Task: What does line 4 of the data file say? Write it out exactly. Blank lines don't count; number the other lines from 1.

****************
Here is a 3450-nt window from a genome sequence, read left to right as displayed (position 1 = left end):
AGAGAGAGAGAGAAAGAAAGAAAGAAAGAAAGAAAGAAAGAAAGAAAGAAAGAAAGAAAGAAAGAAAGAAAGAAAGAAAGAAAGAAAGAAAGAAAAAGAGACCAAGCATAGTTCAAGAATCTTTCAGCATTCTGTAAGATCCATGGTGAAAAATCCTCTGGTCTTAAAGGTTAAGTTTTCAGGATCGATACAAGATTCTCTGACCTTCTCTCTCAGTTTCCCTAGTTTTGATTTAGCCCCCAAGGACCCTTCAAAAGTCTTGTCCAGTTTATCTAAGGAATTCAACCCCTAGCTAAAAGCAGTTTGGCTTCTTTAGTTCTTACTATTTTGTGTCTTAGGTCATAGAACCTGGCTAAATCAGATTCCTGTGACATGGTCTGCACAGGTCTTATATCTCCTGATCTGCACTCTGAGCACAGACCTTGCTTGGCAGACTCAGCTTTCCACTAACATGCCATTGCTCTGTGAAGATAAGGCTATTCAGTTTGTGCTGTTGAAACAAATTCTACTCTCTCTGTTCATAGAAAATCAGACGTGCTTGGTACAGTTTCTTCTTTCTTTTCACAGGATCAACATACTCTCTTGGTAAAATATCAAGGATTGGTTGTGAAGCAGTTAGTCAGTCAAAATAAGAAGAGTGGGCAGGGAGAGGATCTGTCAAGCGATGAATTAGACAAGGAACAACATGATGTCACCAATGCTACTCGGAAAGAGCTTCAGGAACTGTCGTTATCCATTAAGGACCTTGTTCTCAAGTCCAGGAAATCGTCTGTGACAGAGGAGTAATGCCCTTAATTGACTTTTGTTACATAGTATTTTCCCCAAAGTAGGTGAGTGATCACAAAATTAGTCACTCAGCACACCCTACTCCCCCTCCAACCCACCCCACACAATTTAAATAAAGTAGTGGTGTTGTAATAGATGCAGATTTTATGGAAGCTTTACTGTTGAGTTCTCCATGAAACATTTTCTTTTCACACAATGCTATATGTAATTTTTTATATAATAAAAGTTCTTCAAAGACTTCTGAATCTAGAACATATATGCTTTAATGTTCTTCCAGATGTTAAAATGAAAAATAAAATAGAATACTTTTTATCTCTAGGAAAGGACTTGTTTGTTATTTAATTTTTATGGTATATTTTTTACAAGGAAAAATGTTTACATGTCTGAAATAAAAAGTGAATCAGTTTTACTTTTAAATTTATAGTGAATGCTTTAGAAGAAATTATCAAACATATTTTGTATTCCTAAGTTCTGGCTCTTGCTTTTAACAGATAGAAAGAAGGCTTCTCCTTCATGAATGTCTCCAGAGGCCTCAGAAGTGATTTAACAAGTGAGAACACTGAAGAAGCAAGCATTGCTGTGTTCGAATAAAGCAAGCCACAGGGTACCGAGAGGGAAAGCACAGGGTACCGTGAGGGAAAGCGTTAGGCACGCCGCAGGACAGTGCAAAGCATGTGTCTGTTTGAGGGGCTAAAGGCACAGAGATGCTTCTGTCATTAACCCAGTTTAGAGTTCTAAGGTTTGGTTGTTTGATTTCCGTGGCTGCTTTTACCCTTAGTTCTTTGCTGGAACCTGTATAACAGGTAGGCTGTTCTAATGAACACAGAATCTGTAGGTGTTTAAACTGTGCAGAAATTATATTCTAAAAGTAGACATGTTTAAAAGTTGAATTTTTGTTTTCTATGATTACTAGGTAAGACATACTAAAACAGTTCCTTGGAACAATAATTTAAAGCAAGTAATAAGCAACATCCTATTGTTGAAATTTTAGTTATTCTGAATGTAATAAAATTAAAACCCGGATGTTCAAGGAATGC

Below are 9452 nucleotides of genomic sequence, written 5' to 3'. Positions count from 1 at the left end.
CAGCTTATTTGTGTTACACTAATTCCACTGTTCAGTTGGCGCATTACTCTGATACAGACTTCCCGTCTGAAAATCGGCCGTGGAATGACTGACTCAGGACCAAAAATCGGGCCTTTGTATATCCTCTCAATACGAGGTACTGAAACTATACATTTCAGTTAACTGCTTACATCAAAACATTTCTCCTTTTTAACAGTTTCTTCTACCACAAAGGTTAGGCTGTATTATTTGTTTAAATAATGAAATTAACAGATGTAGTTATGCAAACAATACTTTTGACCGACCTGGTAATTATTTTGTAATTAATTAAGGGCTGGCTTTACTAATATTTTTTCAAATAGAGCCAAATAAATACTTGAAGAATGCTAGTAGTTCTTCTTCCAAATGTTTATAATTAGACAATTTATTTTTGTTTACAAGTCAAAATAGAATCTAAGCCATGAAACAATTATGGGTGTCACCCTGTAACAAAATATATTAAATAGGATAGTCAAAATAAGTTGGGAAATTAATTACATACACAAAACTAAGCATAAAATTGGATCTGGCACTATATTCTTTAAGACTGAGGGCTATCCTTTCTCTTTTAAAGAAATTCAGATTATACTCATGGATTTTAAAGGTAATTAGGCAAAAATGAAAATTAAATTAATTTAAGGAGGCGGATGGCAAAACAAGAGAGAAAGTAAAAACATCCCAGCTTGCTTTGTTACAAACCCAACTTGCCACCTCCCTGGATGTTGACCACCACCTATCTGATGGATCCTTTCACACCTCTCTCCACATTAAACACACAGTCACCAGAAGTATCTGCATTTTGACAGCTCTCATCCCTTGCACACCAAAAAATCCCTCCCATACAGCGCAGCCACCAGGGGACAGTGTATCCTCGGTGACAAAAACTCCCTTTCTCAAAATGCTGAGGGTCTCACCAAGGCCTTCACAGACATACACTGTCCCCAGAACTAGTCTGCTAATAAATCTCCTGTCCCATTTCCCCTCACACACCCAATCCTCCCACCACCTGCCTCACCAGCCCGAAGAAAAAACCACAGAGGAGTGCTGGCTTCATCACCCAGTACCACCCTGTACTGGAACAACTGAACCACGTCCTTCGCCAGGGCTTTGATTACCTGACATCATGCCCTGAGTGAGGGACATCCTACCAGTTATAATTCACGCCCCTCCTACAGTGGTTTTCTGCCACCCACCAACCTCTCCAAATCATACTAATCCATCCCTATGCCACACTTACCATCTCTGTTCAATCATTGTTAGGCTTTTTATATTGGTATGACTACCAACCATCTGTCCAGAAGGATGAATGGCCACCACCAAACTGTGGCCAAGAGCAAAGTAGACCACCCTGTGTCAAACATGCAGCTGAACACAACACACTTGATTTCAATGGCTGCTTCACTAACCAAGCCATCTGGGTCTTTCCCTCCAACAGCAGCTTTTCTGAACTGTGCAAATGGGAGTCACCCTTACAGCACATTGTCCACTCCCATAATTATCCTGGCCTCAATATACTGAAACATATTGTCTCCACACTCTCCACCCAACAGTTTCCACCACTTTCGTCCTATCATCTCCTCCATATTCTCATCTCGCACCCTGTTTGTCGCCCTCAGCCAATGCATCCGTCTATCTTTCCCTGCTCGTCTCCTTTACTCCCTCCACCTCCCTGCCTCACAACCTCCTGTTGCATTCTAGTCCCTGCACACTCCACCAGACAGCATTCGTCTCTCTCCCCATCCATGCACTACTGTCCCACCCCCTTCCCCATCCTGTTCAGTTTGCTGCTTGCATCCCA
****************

CAGCTTATTTGTGTTACACTAATTCCACTGTTCAGTTGGCGCATTACTCTGATACAGACTTCCCGTCTGAAAATCGGCCGTGGAATGACTGACTCAGGACCAAAAATCGGGCCTTTGTATATCCTCTCAATACGAGGTACTGAAACTATACATTTCAGTTAACTGCTTACATCAAAACATTTCTCCTTTTTAACAGTTTCTTCTACCACAAAGGTTAGGCTGTATTATTTGTTTAAATAATGAAATTAACAGATGTAGTTATGCAAACAATACTTTTGACCGACCTGGTAATTATTTTGTAATTAATTAAGGGCTGGCTTTACTAATATTTTTTCAAATAGAGCCAAATAAATACTTGAAGAATGCTAGTAGTTCTTCTTCCAAATGTTTATAATTAGACAATTTATTTTTGTTTACAAGTCAAAATAGAATCTAAGCCATGAAACAATTATGGGTGTCACCCTGTAACAAAATATATTAAATAGGATAGTCAAAATAAGTTGGGAAATTAATTACATACACAAAACTAAGCATAAAATTGGATCTGGCACTATATTCTTTAAGACTGAGGGCTATCCTTTCTCTTTTAAAGAAATTCAGATTATACTCATGGATTTTAAAGGTAATTAGGCAAAAATGAAAATTAAATTAATTTAAGGAGGCGGATGGCAAAACAAGAGAGAAAGTAAAAACATCCCAGCTTGCTTTGTTACAAACCCAACTTGCCACCTCCCTGGATGTTGACCACCACCTATCTGATGGATCCTTTCACACCTCTCTCCACATTAAACACACAGTCACCAGAAGTATCTGCATTTTGACAGCTCTCATCCCTTGCACACCAAAAAATCCCTCCCATACAGCGCAGCCACCAGGGGACAGTGTATCCTCGGTGACAAAAACTCCCTTTCTCAAAATGCTGAGGGTCTCACCAAGGCCTTCACAGACATACACTGTCCCCAGAACTAGTCTGCTAATAAATCTCCTGTCCCATTTCCCCTCACACACCCAATCCTCCCACCACCTGCCTCACCAGCCCGAAGAAAAAACCACAGAGGAGTGCTGGCTTCATCACCCAGTACCACCCTGTACTGGAACAACTGAACCACGTCCTTCGCCAGGGCTTTGATTACCTGACATCATGCCCTGAGTGAGGGACATCCTACCAGTTATAATTCACGCCCCTCCTACAGTGGTTTTCTGCCACCCACCAACCTCTCCAAATCATACTAATCCATCCCTATGCCACACTTACCATCTCTGTTCAATCATTGTTAGGCTTTTTATATTGGTATGACTACCAACCATCTGTCCAGAAGGATGAATGGCCACCACCAAACTGTGGCCAAGAGCAAAGTAGACCACCCTGTGTCAAACATGCAGCTGAACACAACACACTTGATTTCAATGGCTGCTTCACTAACCAAGCCATCTGGGTCTTTCCCTCCAACAGCAGCTTTTCTGAACTGTGCAAATGGGAGTCACCCTTACAGCACATTGTCCACTCCCATAATTATCCTGGCCTCAATATACTGAAACATATTGTCTCCACACTCTCCACCCAACAGTTTCCACCACTTTCGTCCTATCATCTCCTCCATATTCTCATCTCGCACCCTGTTTGTCGCCCTCAGCCAATGCATCCGTCTATCTTTCCCTGCTCGTCTCCTTTACTCCCTCCACCTCCCTGCCTCACAACCTCCTGTTGCATTCTAGTCCCTGCACACTCCACCAGACAGCATTCGTCTCTCTCCCCATCCATGCACTACTGTCCCACCCCCTTCCCCATCCTGTTCAGTTTGCTGCTTGCATCCCA